Tom's Guide Verdict
The Sony WF-SP800N are legit wireless sports earbuds with strong aesthetics, battery life, and sound, but are missing some features.
Deep, customizable sound
Superb battery life (on a single charge)
Tons of features via Sony Headphones app
Modest active noise cancellation
Missing QN1e processor and other signature Sony features
Bulky, protruding design
Why you can trust Tom's Guide
The Sony WF-SP880N attempts to do for sport headphones what the Sony WF-1000XM3 did for sub-luxury in-ear buds: make active noise cancellation (ANC) seem like a must-have feature. As such these are more durable, more lightweight buds than the WF-1000XM3, but still offer sound-silencing capabilities while cutting the price down to more affordable levels.
The WF-SP800N possesses a bass-forward profile that pumps out energetic audio, which can be customized through the Sony Headphones app, along with some of the best battery life in its class. While these buds hit many marks, they also miss several. There are several bugs in the system, and they lack the QNe1 processor and other notable features that made the WF-1000XM3 one of the best wireless earbuds out there.
If you’re looking for a sportier alternative to the AirPods Pro, but with much better battery life and a cheaper price, read our Sony WF-SP800N review to see why these buds are worth a look.
Colors: Black, Blue, Orange, and White
Battery life (rated): 9 hours (single charge), 18 hours (with charging case)
Noise cancellation: Yes
Water resistance: IP55
Weight: 0.33 (per bud)
Connectivity: Bluetooth 5.0
Sony WF-SP800N: Price and availability
The Sony WF-SP800N has an $199.99 MSRP but is currently available around $148. It's is available in four colors: Black, Blue, Orange, and White. The black and blue versions are available at major online retailers, including Amazon and Best Buy, or directly from Sony. The white version appears to be exclusive to Target, while the orange version can be found on Amazon and Sony’s sites.
Sony ships the WF-SP800N with a short USB-C charging cable, reference guide, and two sets of arches and ear tips.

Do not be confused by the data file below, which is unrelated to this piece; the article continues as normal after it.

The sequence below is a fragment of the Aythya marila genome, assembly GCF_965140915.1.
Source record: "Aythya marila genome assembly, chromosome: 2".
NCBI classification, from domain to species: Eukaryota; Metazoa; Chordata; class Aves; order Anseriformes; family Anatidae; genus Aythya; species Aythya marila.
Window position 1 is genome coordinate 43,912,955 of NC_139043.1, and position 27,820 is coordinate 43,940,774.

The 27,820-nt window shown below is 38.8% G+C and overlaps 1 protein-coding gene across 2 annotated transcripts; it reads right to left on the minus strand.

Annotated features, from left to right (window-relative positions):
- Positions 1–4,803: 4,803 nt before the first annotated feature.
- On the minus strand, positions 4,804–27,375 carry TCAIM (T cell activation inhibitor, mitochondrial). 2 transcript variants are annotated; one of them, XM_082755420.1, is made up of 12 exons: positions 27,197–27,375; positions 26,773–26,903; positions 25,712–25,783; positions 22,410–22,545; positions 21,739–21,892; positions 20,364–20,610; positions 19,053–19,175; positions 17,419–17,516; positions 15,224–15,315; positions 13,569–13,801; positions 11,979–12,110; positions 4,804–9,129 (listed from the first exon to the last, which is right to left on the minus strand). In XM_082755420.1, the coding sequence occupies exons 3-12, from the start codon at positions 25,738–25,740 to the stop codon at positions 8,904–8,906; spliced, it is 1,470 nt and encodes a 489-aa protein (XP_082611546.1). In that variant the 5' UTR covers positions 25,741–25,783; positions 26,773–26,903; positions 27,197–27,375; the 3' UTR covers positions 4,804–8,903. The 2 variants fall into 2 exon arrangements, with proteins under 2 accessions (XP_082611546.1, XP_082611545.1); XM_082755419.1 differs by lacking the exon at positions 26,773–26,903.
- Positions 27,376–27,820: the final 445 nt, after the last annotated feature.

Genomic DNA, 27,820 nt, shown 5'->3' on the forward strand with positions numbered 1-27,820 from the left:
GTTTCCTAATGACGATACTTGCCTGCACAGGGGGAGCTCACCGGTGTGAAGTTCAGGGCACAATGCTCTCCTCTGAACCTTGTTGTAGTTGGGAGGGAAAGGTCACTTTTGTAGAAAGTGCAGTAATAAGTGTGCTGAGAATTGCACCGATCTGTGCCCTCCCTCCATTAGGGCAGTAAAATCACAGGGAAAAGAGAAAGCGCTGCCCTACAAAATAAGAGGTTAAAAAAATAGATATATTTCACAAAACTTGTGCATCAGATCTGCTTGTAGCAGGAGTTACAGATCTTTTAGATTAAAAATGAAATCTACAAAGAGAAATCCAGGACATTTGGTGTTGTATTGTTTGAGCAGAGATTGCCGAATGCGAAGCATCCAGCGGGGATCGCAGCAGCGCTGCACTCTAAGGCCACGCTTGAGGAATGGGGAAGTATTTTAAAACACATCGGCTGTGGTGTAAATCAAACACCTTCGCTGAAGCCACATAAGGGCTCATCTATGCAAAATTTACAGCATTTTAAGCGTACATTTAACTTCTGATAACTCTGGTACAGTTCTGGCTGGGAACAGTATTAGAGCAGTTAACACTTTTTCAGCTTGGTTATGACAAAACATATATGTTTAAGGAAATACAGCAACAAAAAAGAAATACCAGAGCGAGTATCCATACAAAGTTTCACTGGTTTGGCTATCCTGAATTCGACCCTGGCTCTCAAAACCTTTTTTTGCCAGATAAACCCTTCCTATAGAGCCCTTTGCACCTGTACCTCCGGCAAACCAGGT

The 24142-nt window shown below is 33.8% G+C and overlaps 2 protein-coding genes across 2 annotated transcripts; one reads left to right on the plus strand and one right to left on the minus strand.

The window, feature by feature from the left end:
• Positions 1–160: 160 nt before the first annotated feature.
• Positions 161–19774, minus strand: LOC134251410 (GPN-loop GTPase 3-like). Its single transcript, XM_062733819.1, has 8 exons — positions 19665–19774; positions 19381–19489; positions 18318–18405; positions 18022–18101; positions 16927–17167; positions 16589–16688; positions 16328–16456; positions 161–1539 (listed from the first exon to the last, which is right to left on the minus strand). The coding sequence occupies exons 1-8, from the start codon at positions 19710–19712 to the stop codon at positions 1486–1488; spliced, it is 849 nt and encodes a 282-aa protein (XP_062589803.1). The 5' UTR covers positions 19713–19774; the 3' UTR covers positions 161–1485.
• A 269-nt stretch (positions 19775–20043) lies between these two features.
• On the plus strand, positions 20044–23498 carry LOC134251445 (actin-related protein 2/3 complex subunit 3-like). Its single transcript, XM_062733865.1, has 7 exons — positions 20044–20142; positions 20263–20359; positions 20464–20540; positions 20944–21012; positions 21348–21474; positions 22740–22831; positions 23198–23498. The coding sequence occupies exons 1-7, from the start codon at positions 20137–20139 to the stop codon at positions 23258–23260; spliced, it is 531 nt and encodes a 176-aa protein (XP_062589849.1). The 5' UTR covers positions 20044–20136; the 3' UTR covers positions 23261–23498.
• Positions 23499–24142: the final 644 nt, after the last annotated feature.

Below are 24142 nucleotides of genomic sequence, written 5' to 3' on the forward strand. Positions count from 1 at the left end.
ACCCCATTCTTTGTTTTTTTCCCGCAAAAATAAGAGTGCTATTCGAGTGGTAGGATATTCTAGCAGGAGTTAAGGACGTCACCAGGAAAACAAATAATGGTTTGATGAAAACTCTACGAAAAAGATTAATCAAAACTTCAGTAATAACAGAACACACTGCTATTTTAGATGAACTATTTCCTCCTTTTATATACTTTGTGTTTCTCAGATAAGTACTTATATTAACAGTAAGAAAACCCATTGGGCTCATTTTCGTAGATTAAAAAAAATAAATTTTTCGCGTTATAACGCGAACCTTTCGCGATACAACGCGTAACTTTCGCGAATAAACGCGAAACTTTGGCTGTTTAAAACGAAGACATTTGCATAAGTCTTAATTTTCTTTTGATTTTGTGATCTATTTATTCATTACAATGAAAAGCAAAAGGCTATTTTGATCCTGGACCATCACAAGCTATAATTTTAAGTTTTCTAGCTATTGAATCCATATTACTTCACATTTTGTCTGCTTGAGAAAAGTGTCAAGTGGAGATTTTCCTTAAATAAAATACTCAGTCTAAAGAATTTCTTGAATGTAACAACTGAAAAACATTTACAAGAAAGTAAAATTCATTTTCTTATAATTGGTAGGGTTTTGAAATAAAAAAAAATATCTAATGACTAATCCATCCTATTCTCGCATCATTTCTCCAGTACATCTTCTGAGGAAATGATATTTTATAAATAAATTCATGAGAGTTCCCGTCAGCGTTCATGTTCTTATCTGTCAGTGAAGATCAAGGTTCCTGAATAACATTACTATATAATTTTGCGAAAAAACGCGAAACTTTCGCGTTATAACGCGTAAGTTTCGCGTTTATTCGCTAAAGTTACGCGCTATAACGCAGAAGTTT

Sony WF-SP800N review: Design
The WF-SP800N is bare in appearance, but brawny in construction. It borrows the same large, elongated design as the WF-1000XM3, only it's more minimal in detail. Gone are the attractive gold accents and Sony branding in favor of a plain white logo. Sony also decided to ditch the cool-looking circular touch panels for what I would describe as tear-drop-shaped panels that offer a bit more touch coverage. The only flair you’re going to get out of these is in the color options, and that’s if you go with anything other than black.
Sony built these buds with an IP55 rating, so they are dust-, sweat-, and water-resistant. They’ll survive heavy splashes, but don’t plan to swim laps in the pool with them. It’s difficult to determine how well the buds perform against perspiration since I’ve had little opportunity to engage in hardcore workouts, but I can attest to how durable they are, having dropped and (mistakenly) stepped on them outside. No scratches or scuffs were sustained. The plastic casing is very solid, which is what you essentially want from any pair of wireless sport earbuds.
Let’s move onto the charging case. It’s a big chunk of plastic, much like the WF-1000XM3, except that one was a lot easier on the eyes with a premium cigarette holder-inspired look and two-tone colorway. This isn’t something you’re going to discreetly slide into your denim pockets. On the plus side, it does have a strong magnetic lid that keeps the case shut and stores the buds securely.
I get that Sony needed to create a bigger frame to house all of the WF-SP800N’s high-powered circuitry, but Apple and Jabra have shown that you can squeeze lots of functionality and special features into a tinier, sleeker design.
Sony WF-SP800N review: Comfort and Fit
Despite its hefty appearance, the WF-SP800N is incredibly comfortable and fits well on the ears. The real question is how well? I can say these buds will remain safely in place when speed walking or during light jogs around the neighborhood. Any other lateral-heavy activities will cause them to slip out on occasion.
Sporting the buds for 2 hours daily was pleasant. The angled sound port slides easily into the canal and the body rests gently on the ears. Even on days when I went past the 2-hour listening mark, fatigue never set in, a similar experience I had with our vary favorite wireless earbuds, the Jabra Elite Active 75t.
The tips created a decent seal, while the arches molded perfectly into the cymba to keep the buds anchored during light exercises (e.g. ab crunches, lunges, pushups). And granted the WF-SP800N is heavier than most other models, it felt extremely light on my ears.
Unfortunately, the enlarged shape of these buds isn’t practical for exercises that require lifting your arms; they got in the way many times when raising dumbbells above my head. When factoring in their extra weight and some moisture, the buds are prone to slip out as well, especially during side planks. I prefer the Elite Active 75t or Beats Powerbeats Pro for a more secure fit.
Sony WF-SP800N review: Smart controls